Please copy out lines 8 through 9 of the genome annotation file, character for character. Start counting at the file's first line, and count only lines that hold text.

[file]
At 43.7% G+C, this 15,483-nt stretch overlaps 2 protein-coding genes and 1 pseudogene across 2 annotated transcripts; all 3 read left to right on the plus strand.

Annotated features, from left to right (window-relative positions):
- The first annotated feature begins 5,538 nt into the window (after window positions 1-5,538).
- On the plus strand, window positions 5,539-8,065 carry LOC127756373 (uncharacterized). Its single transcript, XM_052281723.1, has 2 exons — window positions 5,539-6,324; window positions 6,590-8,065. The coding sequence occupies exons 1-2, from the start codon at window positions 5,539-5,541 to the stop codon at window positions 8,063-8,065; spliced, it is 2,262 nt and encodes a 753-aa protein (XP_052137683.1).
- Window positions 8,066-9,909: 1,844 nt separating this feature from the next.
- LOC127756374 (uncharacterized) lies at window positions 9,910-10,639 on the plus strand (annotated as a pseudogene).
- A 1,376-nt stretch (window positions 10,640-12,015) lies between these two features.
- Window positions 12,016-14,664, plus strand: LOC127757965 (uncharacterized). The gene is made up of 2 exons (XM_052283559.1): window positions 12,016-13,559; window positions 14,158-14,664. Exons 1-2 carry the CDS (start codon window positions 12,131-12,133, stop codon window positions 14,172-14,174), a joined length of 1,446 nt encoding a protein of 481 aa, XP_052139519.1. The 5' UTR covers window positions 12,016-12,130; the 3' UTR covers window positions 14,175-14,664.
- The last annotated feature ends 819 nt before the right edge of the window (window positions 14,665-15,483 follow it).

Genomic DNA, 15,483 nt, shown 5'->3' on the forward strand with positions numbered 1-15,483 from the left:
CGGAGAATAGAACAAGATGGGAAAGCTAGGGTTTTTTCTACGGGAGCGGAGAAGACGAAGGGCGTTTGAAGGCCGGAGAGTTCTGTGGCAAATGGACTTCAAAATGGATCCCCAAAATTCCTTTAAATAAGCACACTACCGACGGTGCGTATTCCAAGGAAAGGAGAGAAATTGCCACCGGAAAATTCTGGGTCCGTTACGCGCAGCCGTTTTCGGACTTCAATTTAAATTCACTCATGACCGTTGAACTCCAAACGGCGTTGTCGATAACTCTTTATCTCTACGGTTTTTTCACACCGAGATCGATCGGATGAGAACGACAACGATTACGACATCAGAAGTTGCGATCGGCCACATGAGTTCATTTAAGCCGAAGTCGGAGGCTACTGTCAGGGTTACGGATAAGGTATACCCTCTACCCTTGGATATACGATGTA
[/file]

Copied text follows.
- Window positions 12,016-14,664, plus strand: LOC127757965 (uncharacterized). The gene is made up of 2 exons (XM_052283559.1): window positions 12,016-13,559; window positions 14,158-14,664. Exons 1-2 carry the CDS (start codon window positions 12,131-12,133, stop codon window positions 14,172-14,174), a joined length of 1,446 nt encoding a protein of 481 aa, XP_052139519.1. The 5' UTR covers window positions 12,016-12,130; the 3' UTR covers window positions 14,175-14,664.
- The last annotated feature ends 819 nt before the right edge of the window (window positions 14,665-15,483 follow it).